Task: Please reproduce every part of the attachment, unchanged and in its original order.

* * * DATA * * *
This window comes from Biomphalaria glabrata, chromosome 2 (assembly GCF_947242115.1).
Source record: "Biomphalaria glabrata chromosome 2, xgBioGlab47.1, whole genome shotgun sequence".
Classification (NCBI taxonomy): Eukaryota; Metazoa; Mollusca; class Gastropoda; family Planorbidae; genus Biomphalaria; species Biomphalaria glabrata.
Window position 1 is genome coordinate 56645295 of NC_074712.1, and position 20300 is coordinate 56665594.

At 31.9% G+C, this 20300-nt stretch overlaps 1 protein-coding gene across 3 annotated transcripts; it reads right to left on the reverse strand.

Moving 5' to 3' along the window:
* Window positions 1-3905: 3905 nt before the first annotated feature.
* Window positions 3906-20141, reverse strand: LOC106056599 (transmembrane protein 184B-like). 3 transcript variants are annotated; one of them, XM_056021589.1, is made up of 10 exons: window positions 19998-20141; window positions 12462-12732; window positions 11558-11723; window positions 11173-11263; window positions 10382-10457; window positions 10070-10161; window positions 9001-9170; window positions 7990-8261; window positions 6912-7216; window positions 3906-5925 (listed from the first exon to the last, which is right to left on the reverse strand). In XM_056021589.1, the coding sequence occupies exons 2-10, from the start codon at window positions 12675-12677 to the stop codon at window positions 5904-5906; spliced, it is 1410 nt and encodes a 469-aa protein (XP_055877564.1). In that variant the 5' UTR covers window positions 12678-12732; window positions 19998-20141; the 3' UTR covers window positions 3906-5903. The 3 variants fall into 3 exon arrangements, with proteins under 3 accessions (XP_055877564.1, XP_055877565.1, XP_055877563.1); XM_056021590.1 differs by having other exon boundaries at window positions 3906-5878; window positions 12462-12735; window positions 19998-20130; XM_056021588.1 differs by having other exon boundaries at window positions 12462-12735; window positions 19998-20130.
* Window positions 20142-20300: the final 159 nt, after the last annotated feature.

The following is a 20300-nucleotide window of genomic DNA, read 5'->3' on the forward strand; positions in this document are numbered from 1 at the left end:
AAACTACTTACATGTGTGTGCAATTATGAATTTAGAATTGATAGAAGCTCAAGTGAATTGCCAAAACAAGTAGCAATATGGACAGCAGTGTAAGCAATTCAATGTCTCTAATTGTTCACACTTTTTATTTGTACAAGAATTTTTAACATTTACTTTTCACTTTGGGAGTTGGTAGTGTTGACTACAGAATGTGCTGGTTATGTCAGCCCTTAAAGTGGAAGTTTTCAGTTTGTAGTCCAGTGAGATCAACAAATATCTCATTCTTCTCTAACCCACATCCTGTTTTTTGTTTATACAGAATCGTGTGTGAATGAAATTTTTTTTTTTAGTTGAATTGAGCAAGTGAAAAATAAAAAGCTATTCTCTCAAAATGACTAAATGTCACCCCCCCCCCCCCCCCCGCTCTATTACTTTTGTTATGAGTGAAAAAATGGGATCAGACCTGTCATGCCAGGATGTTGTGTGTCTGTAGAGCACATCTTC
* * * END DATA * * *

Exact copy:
This window comes from Biomphalaria glabrata, chromosome 2 (assembly GCF_947242115.1).
Source record: "Biomphalaria glabrata chromosome 2, xgBioGlab47.1, whole genome shotgun sequence".
Classification (NCBI taxonomy): Eukaryota; Metazoa; Mollusca; class Gastropoda; family Planorbidae; genus Biomphalaria; species Biomphalaria glabrata.
Window position 1 is genome coordinate 56645295 of NC_074712.1, and position 20300 is coordinate 56665594.

At 31.9% G+C, this 20300-nt stretch overlaps 1 protein-coding gene across 3 annotated transcripts; it reads right to left on the reverse strand.

Moving 5' to 3' along the window:
* Window positions 1-3905: 3905 nt before the first annotated feature.
* Window positions 3906-20141, reverse strand: LOC106056599 (transmembrane protein 184B-like). 3 transcript variants are annotated; one of them, XM_056021589.1, is made up of 10 exons: window positions 19998-20141; window positions 12462-12732; window positions 11558-11723; window positions 11173-11263; window positions 10382-10457; window positions 10070-10161; window positions 9001-9170; window positions 7990-8261; window positions 6912-7216; window positions 3906-5925 (listed from the first exon to the last, which is right to left on the reverse strand). In XM_056021589.1, the coding sequence occupies exons 2-10, from the start codon at window positions 12675-12677 to the stop codon at window positions 5904-5906; spliced, it is 1410 nt and encodes a 469-aa protein (XP_055877564.1). In that variant the 5' UTR covers window positions 12678-12732; window positions 19998-20141; the 3' UTR covers window positions 3906-5903. The 3 variants fall into 3 exon arrangements, with proteins under 3 accessions (XP_055877564.1, XP_055877565.1, XP_055877563.1); XM_056021590.1 differs by having other exon boundaries at window positions 3906-5878; window positions 12462-12735; window positions 19998-20130; XM_056021588.1 differs by having other exon boundaries at window positions 12462-12735; window positions 19998-20130.
* Window positions 20142-20300: the final 159 nt, after the last annotated feature.

The following is a 20300-nucleotide window of genomic DNA, read 5'->3' on the forward strand; positions in this document are numbered from 1 at the left end:
AAACTACTTACATGTGTGTGCAATTATGAATTTAGAATTGATAGAAGCTCAAGTGAATTGCCAAAACAAGTAGCAATATGGACAGCAGTGTAAGCAATTCAATGTCTCTAATTGTTCACACTTTTTATTTGTACAAGAATTTTTAACATTTACTTTTCACTTTGGGAGTTGGTAGTGTTGACTACAGAATGTGCTGGTTATGTCAGCCCTTAAAGTGGAAGTTTTCAGTTTGTAGTCCAGTGAGATCAACAAATATCTCATTCTTCTCTAACCCACATCCTGTTTTTTGTTTATACAGAATCGTGTGTGAATGAAATTTTTTTTTTTAGTTGAATTGAGCAAGTGAAAAATAAAAAGCTATTCTCTCAAAATGACTAAATGTCACCCCCCCCCCCCCCCCCGCTCTATTACTTTTGTTATGAGTGAAAAAATGGGATCAGACCTGTCATGCCAGGATGTTGTGTGTCTGTAGAGCACATCTTC